As at 31 March 2020, life insurers were required to cease offering income protection products with ‘agreed value’ terms to new customers. Agreed value policies use the insured person’s income at the time of application to determine the monthly benefit amount. At time of claim (which can be several years later), this monthly benefit value is provided, irrespective of whether the insured person is still earning the same level of income at this point in time.
Often people with incomes that fluctuate year to year would choose this type of cover as they would not be penalised when going through a lower income period when claiming.
However, it has also led to scenarios where an insured person would receive claim benefits substantially more than their actual income. The relatively higher benefit payments to income reduced the claimant’s incentive to return to work and resulted in costly payouts for the insurer, for longer periods of time.
These periods of long-term high-value benefit payments by the insurer impacted the future sustainability of the life insurance business in Australia.
Life insurers have previously been reluctant to make these changes on their own accord for fear of being uncompetitive, despite the unsustainability of the products they were offering, hence APRA stepped in.
Following this change, only policies with an ‘indemnity’ structure will be available. Indemnity policies look at how much income the insured person was earning at the time of claim and base the monthly benefit on that more recent figure.
The good news is indemnity policies are typically around 15% less expensive than agreed value policies.
In addition to the removal of agreed value policies from sale, further changes are expected to be rolled out in 2021. Several measures have been outlined for the industry to consider, such as introducing a maximum monthly benefit of $30,000 per month and reducing the proportion of income that an individual can claim benefit payments for (known as replacement ratios).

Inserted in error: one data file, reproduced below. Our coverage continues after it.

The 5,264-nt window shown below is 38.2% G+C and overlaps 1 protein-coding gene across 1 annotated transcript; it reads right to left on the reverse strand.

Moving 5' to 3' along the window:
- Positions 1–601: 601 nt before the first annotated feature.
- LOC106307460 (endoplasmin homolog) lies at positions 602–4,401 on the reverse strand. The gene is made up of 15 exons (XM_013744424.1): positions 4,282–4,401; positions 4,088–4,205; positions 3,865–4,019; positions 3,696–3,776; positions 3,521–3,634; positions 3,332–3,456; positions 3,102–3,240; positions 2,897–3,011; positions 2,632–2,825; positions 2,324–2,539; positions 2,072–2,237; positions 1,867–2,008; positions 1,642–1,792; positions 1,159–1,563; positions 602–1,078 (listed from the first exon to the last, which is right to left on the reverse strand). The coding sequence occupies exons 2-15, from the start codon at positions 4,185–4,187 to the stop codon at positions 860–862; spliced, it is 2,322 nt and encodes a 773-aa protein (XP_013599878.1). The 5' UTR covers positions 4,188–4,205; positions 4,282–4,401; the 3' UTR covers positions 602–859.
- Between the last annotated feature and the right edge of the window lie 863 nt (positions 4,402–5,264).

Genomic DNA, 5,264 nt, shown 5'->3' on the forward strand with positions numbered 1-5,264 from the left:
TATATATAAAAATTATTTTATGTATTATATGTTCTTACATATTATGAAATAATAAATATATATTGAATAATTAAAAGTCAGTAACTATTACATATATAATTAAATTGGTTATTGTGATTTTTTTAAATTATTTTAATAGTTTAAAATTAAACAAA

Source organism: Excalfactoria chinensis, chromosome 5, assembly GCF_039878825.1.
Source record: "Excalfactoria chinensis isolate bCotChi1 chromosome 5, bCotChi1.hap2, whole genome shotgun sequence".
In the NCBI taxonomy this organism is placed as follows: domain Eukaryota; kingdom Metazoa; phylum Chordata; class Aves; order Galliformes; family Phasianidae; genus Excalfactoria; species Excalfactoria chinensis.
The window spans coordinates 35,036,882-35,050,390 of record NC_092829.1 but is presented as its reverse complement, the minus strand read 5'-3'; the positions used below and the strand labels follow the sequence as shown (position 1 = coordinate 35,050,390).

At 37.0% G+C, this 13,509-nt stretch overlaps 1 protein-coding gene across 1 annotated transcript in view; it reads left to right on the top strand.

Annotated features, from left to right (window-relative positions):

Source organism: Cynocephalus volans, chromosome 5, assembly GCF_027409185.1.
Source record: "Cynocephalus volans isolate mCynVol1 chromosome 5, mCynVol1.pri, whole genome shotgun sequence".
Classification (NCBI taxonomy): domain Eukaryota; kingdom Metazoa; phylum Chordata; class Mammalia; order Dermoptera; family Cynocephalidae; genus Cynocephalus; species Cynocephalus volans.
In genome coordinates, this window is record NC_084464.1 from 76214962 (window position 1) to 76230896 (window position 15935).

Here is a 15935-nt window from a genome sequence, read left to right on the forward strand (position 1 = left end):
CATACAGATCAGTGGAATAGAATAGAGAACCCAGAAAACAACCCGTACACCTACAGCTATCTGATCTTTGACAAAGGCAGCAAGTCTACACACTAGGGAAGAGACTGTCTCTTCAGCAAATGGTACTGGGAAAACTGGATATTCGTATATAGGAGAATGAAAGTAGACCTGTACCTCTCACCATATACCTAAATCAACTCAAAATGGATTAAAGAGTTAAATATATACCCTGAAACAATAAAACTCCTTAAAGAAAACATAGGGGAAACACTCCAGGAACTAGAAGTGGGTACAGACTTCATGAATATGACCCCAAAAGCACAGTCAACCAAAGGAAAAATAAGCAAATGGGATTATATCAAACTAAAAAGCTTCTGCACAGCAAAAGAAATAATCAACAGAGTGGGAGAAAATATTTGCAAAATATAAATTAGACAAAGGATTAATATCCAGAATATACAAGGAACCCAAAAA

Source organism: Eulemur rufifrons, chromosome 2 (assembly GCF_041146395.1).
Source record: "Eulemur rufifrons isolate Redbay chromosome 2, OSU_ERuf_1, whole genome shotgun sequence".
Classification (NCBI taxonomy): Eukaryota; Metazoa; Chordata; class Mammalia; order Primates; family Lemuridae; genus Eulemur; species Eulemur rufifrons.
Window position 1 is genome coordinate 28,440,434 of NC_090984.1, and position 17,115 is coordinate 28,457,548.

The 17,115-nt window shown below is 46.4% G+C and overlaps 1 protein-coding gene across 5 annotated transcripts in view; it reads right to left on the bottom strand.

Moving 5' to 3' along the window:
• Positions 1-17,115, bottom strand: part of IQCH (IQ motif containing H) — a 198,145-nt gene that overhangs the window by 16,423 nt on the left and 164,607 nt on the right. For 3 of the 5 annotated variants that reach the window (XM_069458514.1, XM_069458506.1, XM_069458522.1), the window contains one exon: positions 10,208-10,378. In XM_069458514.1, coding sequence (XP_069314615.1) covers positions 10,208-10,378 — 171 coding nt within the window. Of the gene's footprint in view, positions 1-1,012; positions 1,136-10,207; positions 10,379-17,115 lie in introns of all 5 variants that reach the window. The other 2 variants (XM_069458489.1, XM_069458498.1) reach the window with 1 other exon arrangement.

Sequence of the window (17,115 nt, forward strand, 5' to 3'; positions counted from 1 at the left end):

It is also proposed that stricter criteria be placed on claimants remaining on claim payments for longer periods. However, at this stage APRA is only seeking feedback from the industry.
While none of these additional proposed measures are certain to be implemented, it is clear the product terms available to consumers will become more restrictive than those currently available.
Existing in-force policies are guaranteed to retain their current terms – they will not be impacted by the removal of agreed value policies from sale, nor will they have the more restrictive terms proposed in any further 2021 measures which may be implemented, applied to them. This is because life insurance policies are guaranteed renewable, meaning so long as premiums continue to be paid, the policy will continue on its current terms (or better terms if updated by the insurer) until the policy end date.
It is possible though, that existing policies will incur premium rate increases as life insurers attempt to return these products to profitability.
This factsheet provides an overview of APRA’s current and proposed sustainability measures. Further information on these changes can be found on the APRA website.
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